Opposition backs repeal of Aboriginal Cultural Heritage Act, as questions remain 

Oct 18, 2023 | Neil Thomson MLC, State News

Opposition Leader Shane Love has expressed his support for the passing of the Aboriginal Cultural Heritage (ACH) Act Amendment and Repeal Bill 2023 and has strongly advocated for its prompt proclamation to bring an end to the protracted and problematic ACH saga. 

Mr Love highlighted that the increased awareness of Aboriginal cultural heritage and waterway rights has raised concerns among landowners about how the amendments will affect them. 

“After a period of confusion followed by extended inaction by the Cook Labor Government, the time has come for Minister Tony Buti to rectify this situation,” Mr Love said. 

“Questions now arise from concerned landowners as to how their waterway rights will be protected under the legislation and that the Cook Labor Government has to provide clarity around this. 

“The future use of the waterways that exist on the properties of landowners need to be protected and any unanswered questions, need to be addressed by the Premier and his Aboriginal Affairs Minister Tony Buti.” 

Shadow Planning Minister Neil Thomson welcomed the passage of the repeal to the botched and overly prescriptive Aboriginal Cultural Heritage Act 2021 through the Western Australian Parliament last night.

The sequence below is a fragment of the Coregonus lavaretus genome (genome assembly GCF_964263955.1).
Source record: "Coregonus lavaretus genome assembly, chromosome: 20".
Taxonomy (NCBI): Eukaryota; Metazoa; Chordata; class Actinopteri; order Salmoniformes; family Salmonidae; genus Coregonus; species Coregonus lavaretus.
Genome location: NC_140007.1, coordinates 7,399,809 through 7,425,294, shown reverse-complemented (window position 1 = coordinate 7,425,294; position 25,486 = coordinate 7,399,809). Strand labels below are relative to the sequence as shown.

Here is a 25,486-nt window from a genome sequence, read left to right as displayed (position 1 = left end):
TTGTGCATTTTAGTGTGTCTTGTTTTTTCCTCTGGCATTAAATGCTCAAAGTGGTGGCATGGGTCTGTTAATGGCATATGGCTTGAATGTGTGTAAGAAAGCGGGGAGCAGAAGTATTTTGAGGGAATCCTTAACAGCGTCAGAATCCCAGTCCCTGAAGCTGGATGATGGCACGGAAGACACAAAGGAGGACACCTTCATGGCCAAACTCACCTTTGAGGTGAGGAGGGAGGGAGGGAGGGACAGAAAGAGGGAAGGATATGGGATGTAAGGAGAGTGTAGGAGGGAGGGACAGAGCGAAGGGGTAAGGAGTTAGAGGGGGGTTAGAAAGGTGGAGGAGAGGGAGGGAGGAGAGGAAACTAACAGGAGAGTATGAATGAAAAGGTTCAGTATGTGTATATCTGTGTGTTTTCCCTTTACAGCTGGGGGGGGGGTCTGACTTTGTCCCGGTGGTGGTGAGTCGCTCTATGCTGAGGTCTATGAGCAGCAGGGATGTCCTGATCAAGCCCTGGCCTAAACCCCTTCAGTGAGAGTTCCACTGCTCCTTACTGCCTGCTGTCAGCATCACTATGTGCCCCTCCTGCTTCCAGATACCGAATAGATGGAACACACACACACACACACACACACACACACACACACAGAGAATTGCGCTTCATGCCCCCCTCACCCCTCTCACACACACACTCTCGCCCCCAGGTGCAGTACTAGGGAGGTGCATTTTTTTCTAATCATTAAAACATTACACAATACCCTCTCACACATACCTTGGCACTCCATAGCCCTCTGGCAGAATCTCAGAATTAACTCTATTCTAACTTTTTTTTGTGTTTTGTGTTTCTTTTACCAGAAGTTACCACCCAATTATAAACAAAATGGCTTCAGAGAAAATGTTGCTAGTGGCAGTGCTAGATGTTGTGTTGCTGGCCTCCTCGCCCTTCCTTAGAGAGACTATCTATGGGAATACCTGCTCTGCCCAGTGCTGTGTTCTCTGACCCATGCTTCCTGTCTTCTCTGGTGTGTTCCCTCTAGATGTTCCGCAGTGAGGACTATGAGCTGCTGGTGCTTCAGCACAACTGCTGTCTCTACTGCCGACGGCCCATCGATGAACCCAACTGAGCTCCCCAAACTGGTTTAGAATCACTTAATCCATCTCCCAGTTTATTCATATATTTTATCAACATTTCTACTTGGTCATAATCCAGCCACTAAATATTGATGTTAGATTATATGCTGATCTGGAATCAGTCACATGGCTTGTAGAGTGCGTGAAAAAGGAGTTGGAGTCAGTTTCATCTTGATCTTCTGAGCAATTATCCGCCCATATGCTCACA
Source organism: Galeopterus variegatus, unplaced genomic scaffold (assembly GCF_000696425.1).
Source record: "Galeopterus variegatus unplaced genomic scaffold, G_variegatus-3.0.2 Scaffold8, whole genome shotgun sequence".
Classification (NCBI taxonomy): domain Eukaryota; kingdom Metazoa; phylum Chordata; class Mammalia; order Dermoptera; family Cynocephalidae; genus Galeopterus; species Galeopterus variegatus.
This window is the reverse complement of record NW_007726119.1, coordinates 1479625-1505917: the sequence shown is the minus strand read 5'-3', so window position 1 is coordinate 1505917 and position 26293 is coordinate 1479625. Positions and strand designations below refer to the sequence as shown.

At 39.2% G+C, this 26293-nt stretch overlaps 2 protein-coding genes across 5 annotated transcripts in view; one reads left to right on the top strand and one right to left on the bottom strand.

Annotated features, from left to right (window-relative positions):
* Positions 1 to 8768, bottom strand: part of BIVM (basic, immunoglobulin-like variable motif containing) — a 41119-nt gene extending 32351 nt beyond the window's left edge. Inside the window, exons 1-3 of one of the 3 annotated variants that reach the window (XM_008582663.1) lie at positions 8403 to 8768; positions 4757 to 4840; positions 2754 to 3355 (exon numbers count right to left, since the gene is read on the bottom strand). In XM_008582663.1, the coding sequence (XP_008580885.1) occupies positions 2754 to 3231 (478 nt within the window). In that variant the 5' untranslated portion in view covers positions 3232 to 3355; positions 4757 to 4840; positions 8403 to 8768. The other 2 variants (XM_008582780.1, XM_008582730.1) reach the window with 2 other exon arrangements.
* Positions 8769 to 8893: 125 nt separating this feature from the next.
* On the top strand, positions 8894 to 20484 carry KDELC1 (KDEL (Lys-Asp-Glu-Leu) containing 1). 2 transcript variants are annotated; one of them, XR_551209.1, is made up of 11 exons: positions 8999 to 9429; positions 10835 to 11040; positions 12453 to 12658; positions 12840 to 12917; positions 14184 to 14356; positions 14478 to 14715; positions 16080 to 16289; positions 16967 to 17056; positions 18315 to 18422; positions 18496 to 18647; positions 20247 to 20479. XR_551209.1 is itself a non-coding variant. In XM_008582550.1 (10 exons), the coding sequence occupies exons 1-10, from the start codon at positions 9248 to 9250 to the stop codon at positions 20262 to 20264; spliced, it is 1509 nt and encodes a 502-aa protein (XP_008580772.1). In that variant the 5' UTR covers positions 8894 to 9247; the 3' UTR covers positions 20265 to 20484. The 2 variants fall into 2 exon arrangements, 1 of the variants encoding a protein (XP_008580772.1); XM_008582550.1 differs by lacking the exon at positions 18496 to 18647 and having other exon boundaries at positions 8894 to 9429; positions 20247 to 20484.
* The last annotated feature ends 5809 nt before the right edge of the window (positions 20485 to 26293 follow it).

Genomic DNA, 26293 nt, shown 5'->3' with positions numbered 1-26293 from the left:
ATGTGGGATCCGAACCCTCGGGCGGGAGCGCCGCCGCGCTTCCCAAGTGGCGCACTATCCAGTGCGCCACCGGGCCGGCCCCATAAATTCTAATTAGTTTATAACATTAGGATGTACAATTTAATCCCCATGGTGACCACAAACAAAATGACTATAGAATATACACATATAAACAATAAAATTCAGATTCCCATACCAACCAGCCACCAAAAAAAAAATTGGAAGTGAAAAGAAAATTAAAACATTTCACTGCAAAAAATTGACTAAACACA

Mr Thomson, who led the debate in the Legislative Council, said this great outcome was a victory for people-power and common sense. 

He thanked West Australians who expressed their outrage and concern and signed the petition which garnered almost 30,000 signatures in two weeks. 

“The Labor Party refused to listen until it was forced to change by overwhelming opposition in the community and this serves to highlight the importance of people being engaged for the sake of our future,” he said. 

“It is vital that laws are workable, moderate, and effective and the Aboriginal Cultural Heritage Act 2021 which was introduced by the Cook Labor Government on 1 July 2023 met none of those criteria.” 

Some minor changes have been made to the 1972 Act which will now be reinstated as soon as the Premier and Minister for Aboriginal Affairs initiate the process of making the parliamentary decision into law. 

“There is now no excuse for delays, and the proclamation should happen at the earliest opportunity,” Mr Thomson said.